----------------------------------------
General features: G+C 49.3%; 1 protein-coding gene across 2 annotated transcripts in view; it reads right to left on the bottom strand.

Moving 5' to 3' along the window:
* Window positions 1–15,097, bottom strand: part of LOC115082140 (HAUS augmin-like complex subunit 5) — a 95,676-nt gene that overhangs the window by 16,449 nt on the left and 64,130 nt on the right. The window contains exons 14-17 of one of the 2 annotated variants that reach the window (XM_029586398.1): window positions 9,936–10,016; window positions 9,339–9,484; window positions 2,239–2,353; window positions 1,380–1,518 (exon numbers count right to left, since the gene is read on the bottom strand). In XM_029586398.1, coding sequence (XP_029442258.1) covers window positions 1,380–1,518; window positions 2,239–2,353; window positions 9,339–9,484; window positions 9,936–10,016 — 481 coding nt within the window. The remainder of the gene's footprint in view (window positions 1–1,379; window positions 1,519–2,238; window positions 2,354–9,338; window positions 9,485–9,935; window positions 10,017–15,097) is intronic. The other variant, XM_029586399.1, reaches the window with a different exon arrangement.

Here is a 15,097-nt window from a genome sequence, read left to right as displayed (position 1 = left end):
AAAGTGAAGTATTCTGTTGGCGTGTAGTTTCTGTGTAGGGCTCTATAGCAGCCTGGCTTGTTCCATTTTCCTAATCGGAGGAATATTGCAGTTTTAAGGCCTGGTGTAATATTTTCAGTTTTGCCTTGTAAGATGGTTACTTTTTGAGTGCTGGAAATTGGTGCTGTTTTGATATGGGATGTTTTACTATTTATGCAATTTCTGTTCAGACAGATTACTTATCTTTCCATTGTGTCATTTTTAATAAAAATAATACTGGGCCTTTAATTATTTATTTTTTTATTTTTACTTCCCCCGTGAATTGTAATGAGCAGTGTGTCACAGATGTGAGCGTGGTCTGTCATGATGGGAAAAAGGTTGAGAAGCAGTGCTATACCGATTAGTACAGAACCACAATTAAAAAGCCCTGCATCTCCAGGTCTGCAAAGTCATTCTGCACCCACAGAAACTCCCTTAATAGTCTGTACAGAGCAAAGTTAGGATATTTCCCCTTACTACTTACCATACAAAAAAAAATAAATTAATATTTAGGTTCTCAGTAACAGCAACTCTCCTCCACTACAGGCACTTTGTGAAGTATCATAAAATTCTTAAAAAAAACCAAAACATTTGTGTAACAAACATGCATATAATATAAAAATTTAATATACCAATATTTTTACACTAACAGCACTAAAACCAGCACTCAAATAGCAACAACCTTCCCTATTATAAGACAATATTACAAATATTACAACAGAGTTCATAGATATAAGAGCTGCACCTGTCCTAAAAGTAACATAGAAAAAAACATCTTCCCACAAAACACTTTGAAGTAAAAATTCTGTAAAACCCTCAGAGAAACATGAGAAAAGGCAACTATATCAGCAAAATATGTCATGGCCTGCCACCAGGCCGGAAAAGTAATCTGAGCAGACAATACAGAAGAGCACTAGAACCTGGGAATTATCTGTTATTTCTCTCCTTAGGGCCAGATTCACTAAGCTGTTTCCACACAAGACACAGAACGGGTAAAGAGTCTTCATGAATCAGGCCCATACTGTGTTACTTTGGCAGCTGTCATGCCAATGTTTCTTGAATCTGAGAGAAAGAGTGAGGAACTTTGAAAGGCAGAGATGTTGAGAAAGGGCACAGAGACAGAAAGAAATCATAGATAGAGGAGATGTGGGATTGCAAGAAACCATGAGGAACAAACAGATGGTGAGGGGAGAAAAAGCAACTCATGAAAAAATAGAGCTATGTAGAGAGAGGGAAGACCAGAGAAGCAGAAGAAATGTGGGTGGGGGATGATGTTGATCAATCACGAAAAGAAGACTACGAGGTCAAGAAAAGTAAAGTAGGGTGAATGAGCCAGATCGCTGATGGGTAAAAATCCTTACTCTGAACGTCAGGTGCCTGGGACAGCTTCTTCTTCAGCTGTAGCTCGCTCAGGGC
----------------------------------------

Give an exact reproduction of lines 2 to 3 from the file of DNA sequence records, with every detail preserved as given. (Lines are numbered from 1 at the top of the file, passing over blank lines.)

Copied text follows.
Moving 5' to 3' along the window:
* Window positions 1–15,097, bottom strand: part of LOC115082140 (HAUS augmin-like complex subunit 5) — a 95,676-nt gene that overhangs the window by 16,449 nt on the left and 64,130 nt on the right. The window contains exons 14-17 of one of the 2 annotated variants that reach the window (XM_029586398.1): window positions 9,936–10,016; window positions 9,339–9,484; window positions 2,239–2,353; window positions 1,380–1,518 (exon numbers count right to left, since the gene is read on the bottom strand). In XM_029586398.1, coding sequence (XP_029442258.1) covers window positions 1,380–1,518; window positions 2,239–2,353; window positions 9,339–9,484; window positions 9,936–10,016 — 481 coding nt within the window. The remainder of the gene's footprint in view (window positions 1–1,379; window positions 1,519–2,238; window positions 2,354–9,338; window positions 9,485–9,935; window positions 10,017–15,097) is intronic. The other variant, XM_029586399.1, reaches the window with a different exon arrangement.